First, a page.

Recently, researchers from Northwestern Medicine and other institutes have found a better way to determine what high blood pressure treatment patients should use.
They found that a patient’s overall heart disease and stroke risk could provide more useful information to determine treatment and may help patients to better manage the health condition.
This strategy is more effective in preventing heart attacks and strokes than just using blood pressure levels alone.
Currently, clinical guidelines on the use of blood pressure drugs have been based primarily on a patient’s blood pressure levels.
But guidelines for cholesterol drugs and aspirin are made based on a multivariable heart disease risk assessment.
This assessment takes into account many factors, including age, sex, total cholesterol, HDL cholesterol (‘good’ cholesterol), systolic blood pressure and smoking to help determine heart disease treatment.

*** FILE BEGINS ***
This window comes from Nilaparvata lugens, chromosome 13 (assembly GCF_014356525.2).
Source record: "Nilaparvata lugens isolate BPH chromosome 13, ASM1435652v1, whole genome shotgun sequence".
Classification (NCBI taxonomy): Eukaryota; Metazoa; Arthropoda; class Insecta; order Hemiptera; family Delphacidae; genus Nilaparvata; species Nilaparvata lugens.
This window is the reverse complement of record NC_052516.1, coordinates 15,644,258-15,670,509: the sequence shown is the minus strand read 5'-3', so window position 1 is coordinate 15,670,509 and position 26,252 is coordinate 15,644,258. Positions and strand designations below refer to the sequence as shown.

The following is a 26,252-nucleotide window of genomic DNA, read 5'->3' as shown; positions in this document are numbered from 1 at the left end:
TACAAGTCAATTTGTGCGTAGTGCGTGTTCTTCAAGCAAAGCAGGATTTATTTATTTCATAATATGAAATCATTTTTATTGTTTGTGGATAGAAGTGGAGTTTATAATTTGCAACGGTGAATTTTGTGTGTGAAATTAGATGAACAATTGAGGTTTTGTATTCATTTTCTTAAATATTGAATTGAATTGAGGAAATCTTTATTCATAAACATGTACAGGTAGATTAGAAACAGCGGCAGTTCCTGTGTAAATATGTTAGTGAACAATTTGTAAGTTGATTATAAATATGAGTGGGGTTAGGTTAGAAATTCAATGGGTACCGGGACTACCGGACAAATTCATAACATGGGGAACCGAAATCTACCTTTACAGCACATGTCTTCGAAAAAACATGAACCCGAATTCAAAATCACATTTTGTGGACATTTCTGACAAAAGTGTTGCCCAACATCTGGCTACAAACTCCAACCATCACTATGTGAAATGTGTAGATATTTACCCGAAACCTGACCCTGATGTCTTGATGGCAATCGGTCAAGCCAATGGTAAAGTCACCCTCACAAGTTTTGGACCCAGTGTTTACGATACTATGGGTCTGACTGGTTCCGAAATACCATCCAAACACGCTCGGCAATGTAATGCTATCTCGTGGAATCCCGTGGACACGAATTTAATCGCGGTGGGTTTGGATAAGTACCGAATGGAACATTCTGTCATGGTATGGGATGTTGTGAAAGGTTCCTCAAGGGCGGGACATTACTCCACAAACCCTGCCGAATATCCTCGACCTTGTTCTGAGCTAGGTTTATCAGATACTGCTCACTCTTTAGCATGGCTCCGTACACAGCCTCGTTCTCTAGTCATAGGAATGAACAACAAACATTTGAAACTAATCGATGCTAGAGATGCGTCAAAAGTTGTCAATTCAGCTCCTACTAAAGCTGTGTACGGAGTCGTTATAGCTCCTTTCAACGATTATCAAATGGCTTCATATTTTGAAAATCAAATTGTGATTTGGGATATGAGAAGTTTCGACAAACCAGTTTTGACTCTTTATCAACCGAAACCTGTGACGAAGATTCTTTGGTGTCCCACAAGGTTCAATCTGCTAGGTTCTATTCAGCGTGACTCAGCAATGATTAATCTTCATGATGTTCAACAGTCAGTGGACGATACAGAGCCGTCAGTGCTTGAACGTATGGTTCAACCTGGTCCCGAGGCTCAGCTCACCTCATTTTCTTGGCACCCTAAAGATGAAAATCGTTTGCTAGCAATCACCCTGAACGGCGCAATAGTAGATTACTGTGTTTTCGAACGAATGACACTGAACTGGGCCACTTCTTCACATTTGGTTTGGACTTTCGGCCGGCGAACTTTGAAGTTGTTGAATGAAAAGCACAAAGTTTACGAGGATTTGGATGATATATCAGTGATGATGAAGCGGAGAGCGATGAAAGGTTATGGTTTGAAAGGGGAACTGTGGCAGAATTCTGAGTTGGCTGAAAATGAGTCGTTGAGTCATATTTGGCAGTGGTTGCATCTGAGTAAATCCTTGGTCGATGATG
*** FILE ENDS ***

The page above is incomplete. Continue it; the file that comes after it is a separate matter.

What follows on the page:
In this study, the researchers analyzed health data of more than 48,000 participants in 11 clinical trials.
They examined whether using heart attack risk assessment in making blood pressure treatment decisions could be better than using blood pressure numbers only.
They found that focusing only on the blood pressure number to determine treatment is not good enough.
In contrast, a treatment strategy based on predicted five-year heart disease risk could prevent more health conditions, including stroke, coronary heart disease, heart failure, and death.
They suggest that doctors need to think about the whole patient and the context of their other risk factors.
Future work needs to confirm the finding.
The study is published in the journal PLOS Medicine. The lead author of the study is Kunal Karmali, a cardiologist.
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